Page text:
Can you set boundaries in biz and still listen to your clients?
Or does being a small business owner mean you get to run things your way, all the time?
One of the biggest mistakes I some people make when they start their own business, especially online (where other people can seem far away and relationships less personal), is subscribing to the idea that they need to dominate over their clients.
"This is my business and I make all the rules. If you don't like them, don't hire me!"
Have you ever run into a business owner who made you feel that way? (I have, and it's an icky feeling.)
Boundaries ARE important -- particularly when it comes to essential biz operations like payment policies -- and it's not bad to have them.
But as in all things in life, when they are taken to the extreme, they can stop being healthy and start being used as an excuse to treat people badly.
And that doesn't just hurt clients or customers, it hurts our businesses, too. It's difficult to run a thriving brand when people feel as if their needs + wants come in third, fourth, or last place!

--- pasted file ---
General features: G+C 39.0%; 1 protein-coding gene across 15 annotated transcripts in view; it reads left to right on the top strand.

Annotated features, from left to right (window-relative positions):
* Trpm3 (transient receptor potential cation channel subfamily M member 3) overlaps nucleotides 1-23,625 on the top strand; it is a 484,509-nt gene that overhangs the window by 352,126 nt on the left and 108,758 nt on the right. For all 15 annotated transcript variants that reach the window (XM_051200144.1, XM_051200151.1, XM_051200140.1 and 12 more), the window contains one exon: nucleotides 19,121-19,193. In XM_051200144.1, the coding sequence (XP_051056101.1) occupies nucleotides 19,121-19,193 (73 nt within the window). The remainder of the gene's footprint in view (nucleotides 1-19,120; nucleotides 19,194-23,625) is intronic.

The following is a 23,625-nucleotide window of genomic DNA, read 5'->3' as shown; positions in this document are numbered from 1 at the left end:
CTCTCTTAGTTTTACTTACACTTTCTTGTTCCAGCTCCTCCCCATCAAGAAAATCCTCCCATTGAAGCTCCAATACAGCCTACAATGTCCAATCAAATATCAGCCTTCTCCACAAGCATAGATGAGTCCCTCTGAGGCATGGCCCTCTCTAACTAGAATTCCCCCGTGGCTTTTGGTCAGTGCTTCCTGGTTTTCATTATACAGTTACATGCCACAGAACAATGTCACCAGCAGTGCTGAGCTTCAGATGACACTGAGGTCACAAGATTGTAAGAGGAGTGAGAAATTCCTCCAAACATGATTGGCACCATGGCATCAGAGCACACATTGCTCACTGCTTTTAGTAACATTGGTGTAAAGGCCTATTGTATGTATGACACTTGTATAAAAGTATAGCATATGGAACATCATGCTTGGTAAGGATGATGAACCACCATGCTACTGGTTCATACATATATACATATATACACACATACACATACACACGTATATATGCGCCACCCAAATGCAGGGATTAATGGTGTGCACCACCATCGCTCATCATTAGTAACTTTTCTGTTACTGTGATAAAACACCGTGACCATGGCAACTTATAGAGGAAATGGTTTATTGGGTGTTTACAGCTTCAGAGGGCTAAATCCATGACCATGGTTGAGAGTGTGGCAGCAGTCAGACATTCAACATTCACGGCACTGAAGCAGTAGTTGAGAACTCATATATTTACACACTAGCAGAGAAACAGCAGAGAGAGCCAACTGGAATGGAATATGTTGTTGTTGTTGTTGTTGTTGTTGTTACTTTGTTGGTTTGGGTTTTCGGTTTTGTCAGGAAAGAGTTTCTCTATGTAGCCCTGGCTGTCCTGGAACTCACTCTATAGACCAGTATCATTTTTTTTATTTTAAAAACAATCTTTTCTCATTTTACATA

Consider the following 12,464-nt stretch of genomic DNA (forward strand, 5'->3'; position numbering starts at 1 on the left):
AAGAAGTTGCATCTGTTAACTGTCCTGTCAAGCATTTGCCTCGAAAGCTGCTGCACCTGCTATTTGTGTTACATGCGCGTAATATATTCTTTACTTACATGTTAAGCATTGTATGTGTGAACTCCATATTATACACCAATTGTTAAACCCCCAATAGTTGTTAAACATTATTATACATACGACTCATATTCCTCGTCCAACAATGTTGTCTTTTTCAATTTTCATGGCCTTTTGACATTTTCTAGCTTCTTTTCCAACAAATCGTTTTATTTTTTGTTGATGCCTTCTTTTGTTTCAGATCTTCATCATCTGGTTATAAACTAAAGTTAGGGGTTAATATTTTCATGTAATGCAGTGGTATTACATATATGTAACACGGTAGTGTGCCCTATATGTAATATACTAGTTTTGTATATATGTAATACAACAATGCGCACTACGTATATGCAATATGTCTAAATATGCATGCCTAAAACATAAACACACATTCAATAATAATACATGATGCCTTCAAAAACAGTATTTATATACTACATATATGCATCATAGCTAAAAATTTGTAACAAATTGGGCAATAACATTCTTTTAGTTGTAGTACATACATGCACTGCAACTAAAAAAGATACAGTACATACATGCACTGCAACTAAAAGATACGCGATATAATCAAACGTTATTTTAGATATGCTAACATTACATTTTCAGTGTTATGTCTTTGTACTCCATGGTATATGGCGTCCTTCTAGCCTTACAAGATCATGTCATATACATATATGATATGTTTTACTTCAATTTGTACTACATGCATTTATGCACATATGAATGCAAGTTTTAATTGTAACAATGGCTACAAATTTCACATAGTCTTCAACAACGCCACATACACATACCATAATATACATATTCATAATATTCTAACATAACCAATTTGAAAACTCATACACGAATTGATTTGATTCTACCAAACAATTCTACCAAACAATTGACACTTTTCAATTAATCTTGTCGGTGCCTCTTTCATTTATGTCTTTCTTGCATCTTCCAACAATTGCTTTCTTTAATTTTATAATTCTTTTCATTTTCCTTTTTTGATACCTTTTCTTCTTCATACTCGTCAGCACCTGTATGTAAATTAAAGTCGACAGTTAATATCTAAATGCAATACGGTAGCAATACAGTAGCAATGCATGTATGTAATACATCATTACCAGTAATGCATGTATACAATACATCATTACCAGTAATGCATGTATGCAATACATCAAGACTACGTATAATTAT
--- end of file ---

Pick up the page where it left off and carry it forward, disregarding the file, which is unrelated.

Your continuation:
In this interview today, Fashiony Fab owner Maru Ramirez (a favorite classy boss lady of mine) talks about this very issue -- as well as shares her best practices when it comes to email replies to clients, how she helps recurring clients feel extra special, and what crucial (healthy) boundary she learned to implement early on in her biz.
Check it out below:
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Making a personal connection in biz can improve your client + customer service -- and radically improve the impact you make as a brand.
That's because it helps you stop seeing your online business only in terms of straight numbers, and start seeing it for the fullness of what it TRULY is:
A help for living, breathing, struggling, aspiring human beings.
When you start seeing what you do in this way, you treat people -- well, you treat them differently.
In almost every way, you treat them better.
This not only makes you a great biz owner. It makes people like you. Listen to you. TRUST you.